8  (redacted)

 9  (redacted)

10  (redacted)

11  (redacted)

12  (redacted)

13  (redacted)

14  (redacted)

15  (redacted)

16  (redacted)

17  (redacted)

18  (redacted)

19  (redacted)

20                          [Open session]

21            JUDGE AGIUS:  On the 16th of October, Mr. Thayer and

22    Mr. McCloskey, you had filed, following an ad hoc request on our part, two

23    scenarios reflecting the rest of your case.  One, if the 12th or 16th

24    November break were not to be granted, and the other one, if it were to be

25    granted.  We have agreed, as you all know, to grant you that break, which

Page 17412

 1    was -- anyway, you know what the reason for that was.  I don't need to

 2    repeat that.  Things have changed now.  We will not go back on our

 3    decision to grant you the break, because that wouldn't make sense at this

 4    point in time.  But what we would like to know is now when do you expect

 5    the Prosecution case to finish?  Because obviously we -- we have one or

 6    two witnesses not testifying, and they were not -- they were witnesses

 7    that were going to engage us for a considerable length of time.

 8            Yes, Mr. McCloskey.

 9            MR. McCLOSKEY:  If we could take a look at the calendar and the

10    witnesses, I think we'll give you a more reasonable answer.

11            JUDGE AGIUS:  Yes.  What I meant -- I didn't mean for you to do

12    the exercise now.  I would prefer, in fact, to have again something like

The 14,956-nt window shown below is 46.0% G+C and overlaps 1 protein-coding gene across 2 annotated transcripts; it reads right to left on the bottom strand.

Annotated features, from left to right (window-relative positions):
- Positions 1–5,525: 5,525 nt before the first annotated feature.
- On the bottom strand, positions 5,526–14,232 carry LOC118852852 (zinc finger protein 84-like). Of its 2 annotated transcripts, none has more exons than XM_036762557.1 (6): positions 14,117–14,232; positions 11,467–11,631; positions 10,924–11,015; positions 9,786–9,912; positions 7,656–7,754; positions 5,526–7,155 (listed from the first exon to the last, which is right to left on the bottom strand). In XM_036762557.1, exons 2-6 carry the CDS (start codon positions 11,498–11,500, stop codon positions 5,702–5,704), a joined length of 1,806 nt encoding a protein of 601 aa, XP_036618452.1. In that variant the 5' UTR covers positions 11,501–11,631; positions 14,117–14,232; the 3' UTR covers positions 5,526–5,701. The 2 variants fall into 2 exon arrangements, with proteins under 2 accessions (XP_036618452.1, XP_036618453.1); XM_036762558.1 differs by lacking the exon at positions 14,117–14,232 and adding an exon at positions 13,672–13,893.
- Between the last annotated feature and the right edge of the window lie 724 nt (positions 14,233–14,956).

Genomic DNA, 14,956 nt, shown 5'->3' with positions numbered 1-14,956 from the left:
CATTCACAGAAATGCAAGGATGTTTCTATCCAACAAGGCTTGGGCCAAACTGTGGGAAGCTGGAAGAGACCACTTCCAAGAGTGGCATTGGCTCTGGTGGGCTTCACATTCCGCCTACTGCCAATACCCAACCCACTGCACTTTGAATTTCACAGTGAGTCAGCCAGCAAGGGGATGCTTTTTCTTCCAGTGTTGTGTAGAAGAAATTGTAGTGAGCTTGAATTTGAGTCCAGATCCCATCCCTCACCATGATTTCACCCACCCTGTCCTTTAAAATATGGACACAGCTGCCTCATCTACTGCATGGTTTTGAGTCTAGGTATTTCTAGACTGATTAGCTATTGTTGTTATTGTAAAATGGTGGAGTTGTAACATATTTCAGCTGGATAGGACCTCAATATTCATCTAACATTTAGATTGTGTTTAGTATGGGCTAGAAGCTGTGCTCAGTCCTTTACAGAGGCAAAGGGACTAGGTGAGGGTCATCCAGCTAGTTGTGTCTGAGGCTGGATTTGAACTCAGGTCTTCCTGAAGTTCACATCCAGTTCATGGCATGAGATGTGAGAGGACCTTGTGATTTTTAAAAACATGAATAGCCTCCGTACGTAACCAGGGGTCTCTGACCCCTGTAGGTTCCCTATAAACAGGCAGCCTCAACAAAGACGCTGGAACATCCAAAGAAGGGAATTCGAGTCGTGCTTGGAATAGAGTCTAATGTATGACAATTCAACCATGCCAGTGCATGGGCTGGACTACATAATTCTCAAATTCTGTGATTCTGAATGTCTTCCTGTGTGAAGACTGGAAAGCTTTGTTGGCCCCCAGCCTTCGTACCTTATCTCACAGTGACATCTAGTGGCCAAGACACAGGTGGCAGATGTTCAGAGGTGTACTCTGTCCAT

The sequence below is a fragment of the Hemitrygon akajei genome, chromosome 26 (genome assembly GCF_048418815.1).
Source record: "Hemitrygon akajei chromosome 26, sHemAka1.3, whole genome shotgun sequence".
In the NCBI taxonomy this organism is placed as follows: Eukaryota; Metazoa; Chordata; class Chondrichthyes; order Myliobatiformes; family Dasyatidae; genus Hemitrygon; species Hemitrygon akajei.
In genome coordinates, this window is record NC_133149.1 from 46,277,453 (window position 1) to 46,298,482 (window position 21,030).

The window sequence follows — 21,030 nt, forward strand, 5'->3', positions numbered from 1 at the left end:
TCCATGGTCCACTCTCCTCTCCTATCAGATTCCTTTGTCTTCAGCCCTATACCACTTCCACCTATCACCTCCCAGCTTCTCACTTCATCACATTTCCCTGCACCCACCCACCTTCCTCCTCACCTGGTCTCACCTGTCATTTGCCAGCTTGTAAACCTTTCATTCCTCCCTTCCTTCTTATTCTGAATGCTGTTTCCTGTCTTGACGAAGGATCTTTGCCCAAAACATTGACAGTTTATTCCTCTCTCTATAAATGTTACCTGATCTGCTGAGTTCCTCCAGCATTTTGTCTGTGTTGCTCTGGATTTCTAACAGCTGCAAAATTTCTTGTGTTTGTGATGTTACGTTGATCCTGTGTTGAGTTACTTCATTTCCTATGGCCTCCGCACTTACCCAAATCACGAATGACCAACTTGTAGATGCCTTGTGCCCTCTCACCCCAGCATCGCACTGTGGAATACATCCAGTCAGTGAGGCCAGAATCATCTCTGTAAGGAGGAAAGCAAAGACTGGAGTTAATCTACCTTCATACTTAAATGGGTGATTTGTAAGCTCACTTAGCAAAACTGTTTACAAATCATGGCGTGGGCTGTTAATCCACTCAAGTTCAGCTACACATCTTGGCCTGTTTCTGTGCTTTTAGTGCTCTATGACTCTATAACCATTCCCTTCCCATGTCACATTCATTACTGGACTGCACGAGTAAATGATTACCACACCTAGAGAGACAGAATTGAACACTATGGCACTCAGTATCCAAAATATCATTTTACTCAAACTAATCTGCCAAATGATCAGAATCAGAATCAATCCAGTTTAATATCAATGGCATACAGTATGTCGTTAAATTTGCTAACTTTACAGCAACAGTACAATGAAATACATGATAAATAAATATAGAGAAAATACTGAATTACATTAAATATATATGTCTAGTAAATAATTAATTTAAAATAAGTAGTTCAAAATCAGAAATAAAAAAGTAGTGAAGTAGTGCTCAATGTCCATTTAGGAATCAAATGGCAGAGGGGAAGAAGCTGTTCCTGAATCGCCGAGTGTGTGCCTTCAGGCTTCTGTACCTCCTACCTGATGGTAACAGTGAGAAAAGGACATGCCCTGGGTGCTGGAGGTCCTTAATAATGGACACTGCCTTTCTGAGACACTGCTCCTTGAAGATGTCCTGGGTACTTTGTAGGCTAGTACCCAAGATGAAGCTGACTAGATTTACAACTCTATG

13    this, say Monday you will have time to go through the list, but we would

14    appreciate to have that.  And we would also appreciate to both of you,

15    both sides, to come back to us with a view to having the oral submissions

16    on the Rule 98 et al. matters as early as possible.  We would need to find

17    a slot to give you the opportunity to discuss this in open session and

18    also exchange views with us.

19            MR. McCLOSKEY:  Yes.  I have managed to have some discussions

20    already, but -- on that topic, but we'll continue to have discussions.

21    There has been some interest in partially submitting some written

22    material.  We're also discussing who goes first, and I will have to look

23    at the law on that.  I think Trial Chambers have -- have looked at that

24    differently, but we all -- we will get together on those and inform you.

25            JUDGE AGIUS:  We just wait.  We just wait.

Page 17413

 1            Yes.  All right.  So please come back with an updated estimate of

 2    the duration of the rest of your case, and then -- yes, Mr. Josse.

 3            MR. JOSSE:  Your Honour, I don't want to confuse things or stray

 4    into an area that doesn't necessarily concern the Defence, but Your Honour

 5    said at line -- at page 56, line 24, that you wanted an answer from the

 6    Prosecution now that Dragan Jokic is not testifying.  In his response, my

 7    learned friend Mr. Thayer, kept and twice referred to fitting Dragan Jokic

 8    into the schedule.  I'm slightly confused about that.  But it maybe the

 9    matter remains unresolved.  I appreciate that for the most part it's a

10    matter that simply doesn't involve any of the eight parties to this case.

11            JUDGE AGIUS:  Thank you.  That certainly doesn't involve any of

12    the parties in this case.

13            Yes.  Do you wish to comment on that, Mr. Thayer?

14            MR. THAYER:  I simply imagine, Mr. President, that one way or the

15    other Mr. Jokic would be brought back whether it was with everybody

16    present or not, but that we would have to accommodate that at some point.

17    But if that is an entirely in a different courtroom, different time of the

18    day, then we'll take that into account --

19            JUDGE AGIUS:  Oh, I see.  Okay.  That --

20            MR. THAYER:  -- when we're rescheduling our calendar.

21            JUDGE AGIUS:  All right.  That is clearer.  What he meant is that